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Physiological ecology of frillneck lizards in a seasonal tropical environment

Christian, Keith A., Griffiths, Anthony D. and Bedford, Gavin S. (1996). Physiological ecology of frillneck lizards in a seasonal tropical environment. Oecologia,106(1):49-56.

Document type: Journal Article
Citation counts: Scopus Citation Count Cited 26 times in Scopus Article | Citations

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Title Physiological ecology of frillneck lizards in a seasonal tropical environment
Author Christian, Keith A.
Griffiths, Anthony D.
Bedford, Gavin S.
Journal Name Oecologia
Publication Date 1996
Volume Number 106
Issue Number 1
ISSN 0029-8549   (check CDU catalogue open catalogue search in new window)
Scopus ID 2-s2.0-0029668497
Start Page 49
End Page 56
Total Pages 8
Place of Publication Germany
Publisher Springer
Abstract The frillneck lizard, Chlamydosaurus kingii, is a conspicuous component of the fauna of the wetdry tropics of northern Australia during the wet season, but it is rarely seen in the dry season. Previous studies have demonstrated that during the dry season the field metabolic rate (FMR) is only about one-quarter of the wet-season rate, and one factor involved in this seasonal drop is a change in the behavioural thermoregulation of the species such that lower body temperatures (Tbs) are selected during dry-season days. Here we examine other factors that could be responsible for the seasonal change in FMR: standard metabolic rates (SMR) and activity. Samples from stomach flushing revealed that the lizards in the dry season continued to feed, but the volume of food was half as much as in the wet season. SMR in the laboratory was 30% less in the dry season. During the dry season, the energy expended by the lizards is 60.4 kJ kg-1 day-1 less than during the wet season. Combining laboratory and field data, we determined the relative contribution of the factors involved in this energy savings: 10% can be attributed to lower nighttime Tb, 12% is attributable to lower daytime Tb, 12% is attributable to decreased metabolism, and the remaining 66% is attributable to other activities (including e.g. locomotion, reproductive costs, digestion). Calculations indicate that if FMR did not drop in the dry season the lizards would not survive on the observed food intake during this season. Seasonal analysis of blood plasma and urine indicated an accumulation of some electrolytes during the dry season suggesting modest levels of water stress.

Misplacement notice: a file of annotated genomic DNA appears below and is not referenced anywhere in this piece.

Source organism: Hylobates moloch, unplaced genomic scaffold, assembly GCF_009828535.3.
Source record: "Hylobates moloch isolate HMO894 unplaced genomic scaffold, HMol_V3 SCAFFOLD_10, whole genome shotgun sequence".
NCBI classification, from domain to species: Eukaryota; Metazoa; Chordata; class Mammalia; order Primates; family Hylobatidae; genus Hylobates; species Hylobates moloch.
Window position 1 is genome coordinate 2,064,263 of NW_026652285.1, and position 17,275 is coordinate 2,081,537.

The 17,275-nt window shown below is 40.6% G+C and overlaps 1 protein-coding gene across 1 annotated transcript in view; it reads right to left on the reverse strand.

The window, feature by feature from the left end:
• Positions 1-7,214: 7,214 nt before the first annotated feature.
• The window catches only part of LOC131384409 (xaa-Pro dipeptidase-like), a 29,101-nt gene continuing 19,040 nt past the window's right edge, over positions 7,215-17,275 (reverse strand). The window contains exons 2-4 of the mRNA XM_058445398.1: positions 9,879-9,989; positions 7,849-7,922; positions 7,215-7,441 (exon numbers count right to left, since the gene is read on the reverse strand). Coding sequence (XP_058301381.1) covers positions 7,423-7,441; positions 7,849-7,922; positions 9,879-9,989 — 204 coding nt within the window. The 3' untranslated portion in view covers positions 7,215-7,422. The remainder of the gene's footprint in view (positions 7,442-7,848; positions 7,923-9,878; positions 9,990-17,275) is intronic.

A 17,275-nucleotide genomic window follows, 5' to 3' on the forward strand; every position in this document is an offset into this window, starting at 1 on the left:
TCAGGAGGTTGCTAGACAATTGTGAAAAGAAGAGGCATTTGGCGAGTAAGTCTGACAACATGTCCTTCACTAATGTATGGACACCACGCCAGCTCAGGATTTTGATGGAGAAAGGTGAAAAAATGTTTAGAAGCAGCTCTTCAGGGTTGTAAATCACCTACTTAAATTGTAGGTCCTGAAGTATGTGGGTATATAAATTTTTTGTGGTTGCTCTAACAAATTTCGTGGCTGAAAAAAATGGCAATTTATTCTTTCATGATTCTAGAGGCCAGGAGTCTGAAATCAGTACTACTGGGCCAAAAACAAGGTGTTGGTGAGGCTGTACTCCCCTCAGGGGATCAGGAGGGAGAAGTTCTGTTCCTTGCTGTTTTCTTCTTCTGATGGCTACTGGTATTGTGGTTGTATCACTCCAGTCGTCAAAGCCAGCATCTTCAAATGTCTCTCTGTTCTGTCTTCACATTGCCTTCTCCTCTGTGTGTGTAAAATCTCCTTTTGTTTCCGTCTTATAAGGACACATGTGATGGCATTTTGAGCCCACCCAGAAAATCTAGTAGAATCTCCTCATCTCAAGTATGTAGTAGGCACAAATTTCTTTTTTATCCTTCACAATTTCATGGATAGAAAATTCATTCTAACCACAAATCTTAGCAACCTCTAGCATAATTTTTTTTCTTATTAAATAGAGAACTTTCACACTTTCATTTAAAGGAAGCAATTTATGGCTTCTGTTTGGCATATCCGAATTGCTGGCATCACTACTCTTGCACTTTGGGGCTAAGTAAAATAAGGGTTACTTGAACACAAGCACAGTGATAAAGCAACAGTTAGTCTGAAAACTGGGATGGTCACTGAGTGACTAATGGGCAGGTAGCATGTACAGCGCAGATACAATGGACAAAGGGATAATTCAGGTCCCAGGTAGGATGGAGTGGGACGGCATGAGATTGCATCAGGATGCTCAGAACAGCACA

Keywords Acclimatisation
Body mass changes
Chlamydosaurus kingii
Seasonal tropics
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Created: Fri, 29 Aug 2014, 20:18:22 CST by Anthony Hornby